Flask endpoint vs Sagemaker endpoint


I want to build a simple web app, where a person would enter some parameters of a car and my machine learning algorithm would predict the price of the car given the parameters. I want to learn aws and therefore want to deploy and host everything there.

By checking websites and tutorials I identified the following steps I need to do:

  1. Collect data, train the model
  2. Build Flask api around the pickled model to serve predictions
  3. Create beautiful css/html front-end
  4. Create a docker image
  5. Push docker image to AWS ECR ad upload model artifact to S3
  6. Creat Sagemaker prediction endpoint
  7. Create an API endpoint with Chalice

What I don’t understand is:

  1. Why do I need to create a sagemaker endpoint (and Chalice endpoint) if I have already a flask endpoint that will predict the price? Cant I just spin-off the EC2 instance that will call flask endpoint and will give the prediction?
  2. Are the steps I described the most efficient way to create a web app with ML model and deploy it to AWS?

Would be happy to learn about your opinion!


There are obviously many different architectures to achieve what you are trying to do.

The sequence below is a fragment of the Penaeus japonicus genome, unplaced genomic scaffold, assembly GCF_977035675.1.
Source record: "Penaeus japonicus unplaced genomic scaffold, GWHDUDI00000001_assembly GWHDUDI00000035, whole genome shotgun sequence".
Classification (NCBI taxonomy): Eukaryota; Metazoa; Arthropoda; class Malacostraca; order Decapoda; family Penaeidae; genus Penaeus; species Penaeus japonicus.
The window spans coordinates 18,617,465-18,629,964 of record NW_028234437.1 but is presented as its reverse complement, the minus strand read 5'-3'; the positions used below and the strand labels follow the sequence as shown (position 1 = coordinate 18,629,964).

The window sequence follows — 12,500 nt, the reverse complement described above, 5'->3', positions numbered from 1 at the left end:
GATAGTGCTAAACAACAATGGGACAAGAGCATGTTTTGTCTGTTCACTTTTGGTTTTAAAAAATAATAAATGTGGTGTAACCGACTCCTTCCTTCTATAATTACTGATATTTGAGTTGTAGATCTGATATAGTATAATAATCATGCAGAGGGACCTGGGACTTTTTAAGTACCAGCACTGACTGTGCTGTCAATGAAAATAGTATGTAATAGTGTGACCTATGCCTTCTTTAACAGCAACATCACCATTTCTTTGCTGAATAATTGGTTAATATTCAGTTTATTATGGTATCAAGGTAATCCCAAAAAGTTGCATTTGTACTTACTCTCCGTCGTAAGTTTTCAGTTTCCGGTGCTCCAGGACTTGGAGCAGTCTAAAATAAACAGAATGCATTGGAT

Here is one that has worked for me in achieving something similar:

1) Set up AWS S3/RDS for data storage/collection etc – you can use S3 to store data for training as well as a place users can upload data from your web app. You can use RDS to store any metadata and keep track of all your items in your S3 bucket.

2) Use Elastic Beanstalk to host your web app. I’ve built a few Django apps (instead of Flask) and was able to easily integrate, deploy, etc. the apps with Elastic Beanstalk. Additionally, Elastic Beanstalk comes with a bunch of features that will help you easily manage traffic on your website.

3) Use Sagemaker to deploy your models. Once deployed, you can make pretty easy use of Amazon’s SDK, Boto3, for sending data between your web app and your model for predictions.

The general idea is to split up the data, the web app, and the models into separate parts so that you can easily replace one part of your architecture with another if you find a better solution that fits.

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